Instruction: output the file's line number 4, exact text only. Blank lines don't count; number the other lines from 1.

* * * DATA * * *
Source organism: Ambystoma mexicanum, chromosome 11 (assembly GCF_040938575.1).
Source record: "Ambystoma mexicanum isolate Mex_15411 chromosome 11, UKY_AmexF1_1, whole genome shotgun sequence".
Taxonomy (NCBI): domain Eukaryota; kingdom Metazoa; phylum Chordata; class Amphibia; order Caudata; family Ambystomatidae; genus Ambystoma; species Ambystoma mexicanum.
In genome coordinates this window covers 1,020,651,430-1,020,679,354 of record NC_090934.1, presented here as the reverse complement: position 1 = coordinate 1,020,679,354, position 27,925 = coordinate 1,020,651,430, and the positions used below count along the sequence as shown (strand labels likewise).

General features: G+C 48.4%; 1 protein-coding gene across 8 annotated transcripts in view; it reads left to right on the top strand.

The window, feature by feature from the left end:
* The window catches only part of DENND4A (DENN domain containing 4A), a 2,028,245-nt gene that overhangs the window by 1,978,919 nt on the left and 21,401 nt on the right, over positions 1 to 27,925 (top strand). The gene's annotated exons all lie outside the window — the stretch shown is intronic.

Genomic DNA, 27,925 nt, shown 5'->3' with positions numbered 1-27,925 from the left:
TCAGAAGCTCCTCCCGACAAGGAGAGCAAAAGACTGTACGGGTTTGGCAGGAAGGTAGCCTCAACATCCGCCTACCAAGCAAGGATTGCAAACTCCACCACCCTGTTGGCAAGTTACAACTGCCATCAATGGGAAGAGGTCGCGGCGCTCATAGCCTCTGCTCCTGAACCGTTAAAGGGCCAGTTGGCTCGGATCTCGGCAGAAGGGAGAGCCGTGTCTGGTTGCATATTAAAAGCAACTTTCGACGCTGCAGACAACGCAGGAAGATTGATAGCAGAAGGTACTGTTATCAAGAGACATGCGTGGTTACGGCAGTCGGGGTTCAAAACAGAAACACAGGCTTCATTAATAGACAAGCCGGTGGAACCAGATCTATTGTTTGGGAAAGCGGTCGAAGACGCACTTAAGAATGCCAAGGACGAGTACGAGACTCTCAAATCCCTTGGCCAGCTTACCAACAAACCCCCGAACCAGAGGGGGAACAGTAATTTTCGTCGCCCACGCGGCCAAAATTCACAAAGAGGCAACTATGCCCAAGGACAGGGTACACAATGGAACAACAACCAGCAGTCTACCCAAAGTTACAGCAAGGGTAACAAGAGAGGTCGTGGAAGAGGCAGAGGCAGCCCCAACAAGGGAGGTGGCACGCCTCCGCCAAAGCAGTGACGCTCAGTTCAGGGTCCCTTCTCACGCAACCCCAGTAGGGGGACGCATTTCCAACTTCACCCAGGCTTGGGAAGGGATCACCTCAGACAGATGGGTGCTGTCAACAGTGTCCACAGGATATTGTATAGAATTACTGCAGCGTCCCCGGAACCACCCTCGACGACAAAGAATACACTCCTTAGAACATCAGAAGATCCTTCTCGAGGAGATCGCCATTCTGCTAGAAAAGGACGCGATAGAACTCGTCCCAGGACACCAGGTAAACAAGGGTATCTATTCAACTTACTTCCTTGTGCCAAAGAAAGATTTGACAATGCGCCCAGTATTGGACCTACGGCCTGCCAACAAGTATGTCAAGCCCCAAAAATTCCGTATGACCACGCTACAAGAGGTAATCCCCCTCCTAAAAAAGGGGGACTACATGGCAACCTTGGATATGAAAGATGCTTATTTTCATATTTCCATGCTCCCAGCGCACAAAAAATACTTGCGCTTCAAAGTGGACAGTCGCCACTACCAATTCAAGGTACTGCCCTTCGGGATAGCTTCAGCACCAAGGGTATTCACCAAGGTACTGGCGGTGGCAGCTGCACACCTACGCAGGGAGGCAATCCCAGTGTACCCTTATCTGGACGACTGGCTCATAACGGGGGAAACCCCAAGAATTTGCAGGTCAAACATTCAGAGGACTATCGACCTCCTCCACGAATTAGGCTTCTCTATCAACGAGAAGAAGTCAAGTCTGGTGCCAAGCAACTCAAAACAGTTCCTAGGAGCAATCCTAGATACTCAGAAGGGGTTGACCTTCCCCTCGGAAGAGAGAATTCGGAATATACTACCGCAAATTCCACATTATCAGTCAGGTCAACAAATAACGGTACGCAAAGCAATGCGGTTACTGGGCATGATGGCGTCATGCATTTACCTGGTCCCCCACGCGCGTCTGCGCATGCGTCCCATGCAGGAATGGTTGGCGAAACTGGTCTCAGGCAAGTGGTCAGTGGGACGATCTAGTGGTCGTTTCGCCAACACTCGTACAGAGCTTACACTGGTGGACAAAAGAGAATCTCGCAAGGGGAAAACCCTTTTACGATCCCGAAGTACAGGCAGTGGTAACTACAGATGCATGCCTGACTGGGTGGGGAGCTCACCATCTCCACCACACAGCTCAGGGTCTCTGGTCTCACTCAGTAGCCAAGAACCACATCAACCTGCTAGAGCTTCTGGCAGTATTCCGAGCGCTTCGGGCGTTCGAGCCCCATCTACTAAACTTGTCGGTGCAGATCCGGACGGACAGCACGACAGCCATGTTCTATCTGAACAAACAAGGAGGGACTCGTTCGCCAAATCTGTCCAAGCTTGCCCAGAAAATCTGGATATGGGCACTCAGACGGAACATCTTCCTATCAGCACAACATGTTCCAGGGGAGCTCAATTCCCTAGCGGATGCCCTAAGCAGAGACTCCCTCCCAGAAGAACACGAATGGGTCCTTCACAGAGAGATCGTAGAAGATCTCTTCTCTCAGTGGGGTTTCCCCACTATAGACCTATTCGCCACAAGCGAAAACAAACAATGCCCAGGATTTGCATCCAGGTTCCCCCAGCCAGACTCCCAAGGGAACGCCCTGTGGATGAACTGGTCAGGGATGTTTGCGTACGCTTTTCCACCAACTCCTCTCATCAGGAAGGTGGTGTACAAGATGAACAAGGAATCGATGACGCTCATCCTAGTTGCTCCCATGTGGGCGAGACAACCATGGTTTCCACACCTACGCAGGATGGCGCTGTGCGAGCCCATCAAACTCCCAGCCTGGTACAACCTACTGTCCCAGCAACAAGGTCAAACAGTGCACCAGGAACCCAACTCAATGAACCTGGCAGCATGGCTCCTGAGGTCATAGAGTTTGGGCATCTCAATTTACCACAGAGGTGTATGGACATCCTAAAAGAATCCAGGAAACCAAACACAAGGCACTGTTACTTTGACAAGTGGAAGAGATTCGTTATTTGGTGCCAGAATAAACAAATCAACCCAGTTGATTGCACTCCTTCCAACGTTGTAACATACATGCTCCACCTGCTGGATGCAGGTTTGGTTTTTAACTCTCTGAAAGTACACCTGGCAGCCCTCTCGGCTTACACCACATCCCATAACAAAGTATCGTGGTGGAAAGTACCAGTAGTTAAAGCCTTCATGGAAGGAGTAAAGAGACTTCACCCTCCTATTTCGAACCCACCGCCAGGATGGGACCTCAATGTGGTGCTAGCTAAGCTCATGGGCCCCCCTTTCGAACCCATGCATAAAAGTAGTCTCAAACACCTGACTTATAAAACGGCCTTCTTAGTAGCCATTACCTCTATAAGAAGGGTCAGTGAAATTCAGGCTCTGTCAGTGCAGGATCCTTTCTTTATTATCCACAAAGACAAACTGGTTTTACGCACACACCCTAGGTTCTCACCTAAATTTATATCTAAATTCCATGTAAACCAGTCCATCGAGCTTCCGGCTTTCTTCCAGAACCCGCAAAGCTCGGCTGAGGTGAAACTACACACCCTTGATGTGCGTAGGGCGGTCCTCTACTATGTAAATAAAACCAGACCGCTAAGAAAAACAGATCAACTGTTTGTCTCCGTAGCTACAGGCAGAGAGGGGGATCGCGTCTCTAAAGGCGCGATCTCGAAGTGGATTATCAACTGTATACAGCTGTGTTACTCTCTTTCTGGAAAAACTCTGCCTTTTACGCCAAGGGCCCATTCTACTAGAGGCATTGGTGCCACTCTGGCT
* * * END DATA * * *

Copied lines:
In genome coordinates this window covers 1,020,651,430-1,020,679,354 of record NC_090934.1, presented here as the reverse complement: position 1 = coordinate 1,020,679,354, position 27,925 = coordinate 1,020,651,430, and the positions used below count along the sequence as shown (strand labels likewise).